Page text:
Sanger Hall donor the Colcom Foundation in discussion with Chatham about renaming room

Sanger Hall donor the Colcom Foundation in discussion with Chatham about renaming room

Maggie Susa

It’s been almost four years since Chatham students began rallying for the University to rename Sanger Hall, a lecture room inside Coolidge Hall. Many argue that some of the beliefs of Margaret Sanger — the founder of Planned Parenthood and a eugenics supporter for whom the hall is named– don’t align with the University’s mission statement.

Those in support of changing the name have been told that it’s not that simple. To remove Sanger’s name, the University would have to return the money it received for it to the donor.

On a plaque beneath a bust of Sanger outside the hall, that donor is listed as “anonymous.” The Communiqué learned in fall 2019 that it’s actually the Colcom Foundation.

University President, Dr. David Finegold, has been in conversation with leaders at Colcom about options for handling this situation. The Colcom Foundation is a local organization founded in 1996 by Cordelia S. May, a member of the wealthy Scaife family who thought of Sanger as a role model. May is described on the foundation’s website as “a dedicated conservationist” with a “lifelong concern about the negative effects of human overpopulation on the environment and quality of life in the United States.”

She served as chair of the foundation until she died in 2005. She was 76 years old.

According to the plaque outside Sanger Hall, the University, which was then Chatham College, dedicated the lecture hall in May 1999. Even though the donation is listed as anonymous foundation grants are public record, John Rohe, the Colcom Foundation’s secretary and vice president, said in an email interview.

“They have been, and continue to be, disclosed in the tax records annually. Colcom Foundation’s benefactor [Cordelia S. May] was engaged in philanthropy for the sake of philanthropy. Her charitable grants were never applied for personal recognition. The University likely knew her soft-heartedness was entirely for others,” said Rohe.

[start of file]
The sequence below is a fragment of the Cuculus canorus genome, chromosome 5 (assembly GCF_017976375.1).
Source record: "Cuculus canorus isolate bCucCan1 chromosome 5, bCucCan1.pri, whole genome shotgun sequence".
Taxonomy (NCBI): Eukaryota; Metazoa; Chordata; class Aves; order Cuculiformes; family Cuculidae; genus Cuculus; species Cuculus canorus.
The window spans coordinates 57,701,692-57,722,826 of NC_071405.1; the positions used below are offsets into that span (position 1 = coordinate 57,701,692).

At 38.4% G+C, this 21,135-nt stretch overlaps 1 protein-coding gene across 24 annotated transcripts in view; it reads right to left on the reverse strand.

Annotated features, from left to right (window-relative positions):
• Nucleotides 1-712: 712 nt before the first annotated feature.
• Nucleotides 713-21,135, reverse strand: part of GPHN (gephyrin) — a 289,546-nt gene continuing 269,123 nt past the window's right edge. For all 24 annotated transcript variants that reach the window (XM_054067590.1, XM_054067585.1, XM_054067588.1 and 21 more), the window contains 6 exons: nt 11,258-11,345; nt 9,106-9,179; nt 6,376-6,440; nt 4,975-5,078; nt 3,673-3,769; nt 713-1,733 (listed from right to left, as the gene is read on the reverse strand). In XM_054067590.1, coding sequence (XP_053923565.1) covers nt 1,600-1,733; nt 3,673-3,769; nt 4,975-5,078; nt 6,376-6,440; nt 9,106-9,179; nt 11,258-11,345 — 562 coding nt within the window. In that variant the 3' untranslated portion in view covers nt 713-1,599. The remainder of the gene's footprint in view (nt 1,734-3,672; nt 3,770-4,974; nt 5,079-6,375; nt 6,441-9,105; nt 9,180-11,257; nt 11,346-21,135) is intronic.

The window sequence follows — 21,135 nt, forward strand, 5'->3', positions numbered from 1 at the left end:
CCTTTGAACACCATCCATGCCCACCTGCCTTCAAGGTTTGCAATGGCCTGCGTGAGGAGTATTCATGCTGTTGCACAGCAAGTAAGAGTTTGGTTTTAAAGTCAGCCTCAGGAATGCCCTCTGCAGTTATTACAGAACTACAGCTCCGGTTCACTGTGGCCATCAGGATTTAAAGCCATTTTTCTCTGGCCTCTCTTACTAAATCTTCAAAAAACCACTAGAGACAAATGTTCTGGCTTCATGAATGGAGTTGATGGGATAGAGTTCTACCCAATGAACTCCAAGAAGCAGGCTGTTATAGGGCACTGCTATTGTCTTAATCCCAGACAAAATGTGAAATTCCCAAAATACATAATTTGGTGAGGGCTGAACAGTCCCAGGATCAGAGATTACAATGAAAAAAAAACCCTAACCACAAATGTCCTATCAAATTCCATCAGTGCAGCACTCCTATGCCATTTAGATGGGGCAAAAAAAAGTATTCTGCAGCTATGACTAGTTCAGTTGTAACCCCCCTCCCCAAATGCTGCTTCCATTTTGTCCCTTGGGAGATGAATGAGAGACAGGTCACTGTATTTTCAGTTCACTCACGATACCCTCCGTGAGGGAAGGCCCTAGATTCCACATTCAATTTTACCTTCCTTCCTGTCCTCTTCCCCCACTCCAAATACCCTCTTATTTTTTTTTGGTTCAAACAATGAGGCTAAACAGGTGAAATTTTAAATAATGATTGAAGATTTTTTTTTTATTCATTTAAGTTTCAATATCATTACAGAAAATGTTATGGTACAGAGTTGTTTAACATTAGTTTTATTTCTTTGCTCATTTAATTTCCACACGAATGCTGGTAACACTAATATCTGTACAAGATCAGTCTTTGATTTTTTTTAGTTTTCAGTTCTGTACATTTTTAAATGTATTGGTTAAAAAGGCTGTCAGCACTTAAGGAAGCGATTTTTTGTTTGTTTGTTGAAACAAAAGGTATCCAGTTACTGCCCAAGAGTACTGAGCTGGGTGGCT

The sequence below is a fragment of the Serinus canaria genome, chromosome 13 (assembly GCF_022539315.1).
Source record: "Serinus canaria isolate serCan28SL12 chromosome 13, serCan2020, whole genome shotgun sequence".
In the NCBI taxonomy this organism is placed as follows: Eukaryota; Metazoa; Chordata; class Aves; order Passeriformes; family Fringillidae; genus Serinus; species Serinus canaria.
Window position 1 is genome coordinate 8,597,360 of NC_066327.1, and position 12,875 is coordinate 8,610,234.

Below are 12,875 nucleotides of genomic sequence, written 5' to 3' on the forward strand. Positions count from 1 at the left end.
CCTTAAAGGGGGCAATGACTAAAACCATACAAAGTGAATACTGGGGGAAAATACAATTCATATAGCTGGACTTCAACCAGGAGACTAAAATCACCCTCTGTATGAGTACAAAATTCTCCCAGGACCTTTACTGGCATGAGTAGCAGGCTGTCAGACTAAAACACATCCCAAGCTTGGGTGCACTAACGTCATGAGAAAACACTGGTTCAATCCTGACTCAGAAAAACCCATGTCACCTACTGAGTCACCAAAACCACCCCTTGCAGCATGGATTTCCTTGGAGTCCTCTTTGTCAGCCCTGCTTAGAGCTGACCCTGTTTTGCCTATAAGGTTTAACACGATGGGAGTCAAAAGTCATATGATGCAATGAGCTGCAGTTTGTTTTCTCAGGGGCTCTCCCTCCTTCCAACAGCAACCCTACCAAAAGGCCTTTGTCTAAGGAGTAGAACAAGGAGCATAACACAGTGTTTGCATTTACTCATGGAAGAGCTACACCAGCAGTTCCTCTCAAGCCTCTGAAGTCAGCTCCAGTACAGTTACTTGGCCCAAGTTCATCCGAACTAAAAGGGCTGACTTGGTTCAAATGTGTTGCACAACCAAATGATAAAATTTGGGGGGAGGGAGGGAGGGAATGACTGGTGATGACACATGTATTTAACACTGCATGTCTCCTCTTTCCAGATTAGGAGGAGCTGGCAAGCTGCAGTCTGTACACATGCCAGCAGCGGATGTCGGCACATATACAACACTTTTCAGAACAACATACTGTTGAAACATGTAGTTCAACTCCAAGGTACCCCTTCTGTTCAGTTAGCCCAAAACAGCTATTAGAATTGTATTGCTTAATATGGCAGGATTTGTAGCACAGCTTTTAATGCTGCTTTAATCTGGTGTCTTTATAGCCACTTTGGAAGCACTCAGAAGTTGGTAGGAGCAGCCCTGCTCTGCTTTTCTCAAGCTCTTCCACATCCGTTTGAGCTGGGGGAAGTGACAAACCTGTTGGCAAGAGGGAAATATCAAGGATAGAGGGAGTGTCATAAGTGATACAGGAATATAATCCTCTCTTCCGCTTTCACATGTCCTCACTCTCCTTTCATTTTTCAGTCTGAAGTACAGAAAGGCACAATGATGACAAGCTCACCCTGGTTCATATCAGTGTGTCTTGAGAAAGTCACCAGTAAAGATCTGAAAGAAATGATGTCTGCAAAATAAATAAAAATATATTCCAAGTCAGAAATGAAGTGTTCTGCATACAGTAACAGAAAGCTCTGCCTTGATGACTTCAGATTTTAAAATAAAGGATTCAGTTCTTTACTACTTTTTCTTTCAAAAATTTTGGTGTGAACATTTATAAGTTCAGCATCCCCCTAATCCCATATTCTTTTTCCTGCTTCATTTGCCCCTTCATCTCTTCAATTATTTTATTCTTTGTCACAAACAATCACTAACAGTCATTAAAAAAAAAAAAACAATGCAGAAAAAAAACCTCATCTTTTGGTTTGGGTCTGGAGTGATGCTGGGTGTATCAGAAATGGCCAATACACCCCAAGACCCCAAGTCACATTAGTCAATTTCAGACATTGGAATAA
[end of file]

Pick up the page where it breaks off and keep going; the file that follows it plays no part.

“It is difficult to retrieve [financial] records from two decades in the past,” said Rohe. He estimates the amount donated by Colcom at about $350,000 in 1998.

More recently, Colcom has donated money to other local organizations,
sustainability causes and groups associated with anti-immigration efforts. For example, it’s given millions of dollars to the likes of American Immigration Reform, Numbers USA and American Immigration Control Foundation.

Colcom’s history of giving to these kinds of organizations was brought up during a Chatham Student Government meeting Sept. 12. If Chatham did remove Sanger’s name and returned the money, many students said they would feel uncomfortable knowing that Colcom may then give those funds to more of those types of groups.

Rohe said he has been in discussion with Chatham University President Dr. David Finegold about options for returning the money and/or renaming the hall.

“Our cordial conversations with your President continue. A room number has been discussed. Based on our discussions, the forfeiture of a grant seems quite unlikely,” Rohe said.


Sanger Hall at Chatham University ongoing controversy

Chatham University receives donation to rename Sanger Hall